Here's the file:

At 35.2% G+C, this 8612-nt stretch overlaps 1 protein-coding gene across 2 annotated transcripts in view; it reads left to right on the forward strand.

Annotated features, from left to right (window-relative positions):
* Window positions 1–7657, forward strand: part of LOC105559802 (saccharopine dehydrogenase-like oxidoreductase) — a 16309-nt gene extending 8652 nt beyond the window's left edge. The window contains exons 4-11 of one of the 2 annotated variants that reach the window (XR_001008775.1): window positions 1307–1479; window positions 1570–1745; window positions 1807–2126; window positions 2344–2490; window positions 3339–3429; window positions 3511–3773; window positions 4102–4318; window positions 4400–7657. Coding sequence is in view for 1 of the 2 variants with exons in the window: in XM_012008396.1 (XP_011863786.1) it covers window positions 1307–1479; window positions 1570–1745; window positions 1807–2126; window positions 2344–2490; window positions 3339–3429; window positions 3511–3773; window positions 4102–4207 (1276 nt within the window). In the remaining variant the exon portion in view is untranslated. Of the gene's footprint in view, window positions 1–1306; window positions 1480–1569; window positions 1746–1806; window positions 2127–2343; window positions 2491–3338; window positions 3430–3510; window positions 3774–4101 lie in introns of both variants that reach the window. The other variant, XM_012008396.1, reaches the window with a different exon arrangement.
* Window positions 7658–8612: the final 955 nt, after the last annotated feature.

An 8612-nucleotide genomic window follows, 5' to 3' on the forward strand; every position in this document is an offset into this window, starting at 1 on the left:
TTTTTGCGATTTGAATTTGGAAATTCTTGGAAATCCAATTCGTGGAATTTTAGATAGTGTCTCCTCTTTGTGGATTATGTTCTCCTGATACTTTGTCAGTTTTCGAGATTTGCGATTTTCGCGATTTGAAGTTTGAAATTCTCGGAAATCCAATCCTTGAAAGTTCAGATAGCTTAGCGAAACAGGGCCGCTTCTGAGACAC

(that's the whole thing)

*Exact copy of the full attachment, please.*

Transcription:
At 35.2% G+C, this 8612-nt stretch overlaps 1 protein-coding gene across 2 annotated transcripts in view; it reads left to right on the forward strand.

Annotated features, from left to right (window-relative positions):
* Window positions 1–7657, forward strand: part of LOC105559802 (saccharopine dehydrogenase-like oxidoreductase) — a 16309-nt gene extending 8652 nt beyond the window's left edge. The window contains exons 4-11 of one of the 2 annotated variants that reach the window (XR_001008775.1): window positions 1307–1479; window positions 1570–1745; window positions 1807–2126; window positions 2344–2490; window positions 3339–3429; window positions 3511–3773; window positions 4102–4318; window positions 4400–7657. Coding sequence is in view for 1 of the 2 variants with exons in the window: in XM_012008396.1 (XP_011863786.1) it covers window positions 1307–1479; window positions 1570–1745; window positions 1807–2126; window positions 2344–2490; window positions 3339–3429; window positions 3511–3773; window positions 4102–4207 (1276 nt within the window). In the remaining variant the exon portion in view is untranslated. Of the gene's footprint in view, window positions 1–1306; window positions 1480–1569; window positions 1746–1806; window positions 2127–2343; window positions 2491–3338; window positions 3430–3510; window positions 3774–4101 lie in introns of both variants that reach the window. The other variant, XM_012008396.1, reaches the window with a different exon arrangement.
* Window positions 7658–8612: the final 955 nt, after the last annotated feature.

An 8612-nucleotide genomic window follows, 5' to 3' on the forward strand; every position in this document is an offset into this window, starting at 1 on the left:
TTTTTGCGATTTGAATTTGGAAATTCTTGGAAATCCAATTCGTGGAATTTTAGATAGTGTCTCCTCTTTGTGGATTATGTTCTCCTGATACTTTGTCAGTTTTCGAGATTTGCGATTTTCGCGATTTGAAGTTTGAAATTCTCGGAAATCCAATCCTTGAAAGTTCAGATAGCTTAGCGAAACAGGGCCGCTTCTGAGACAC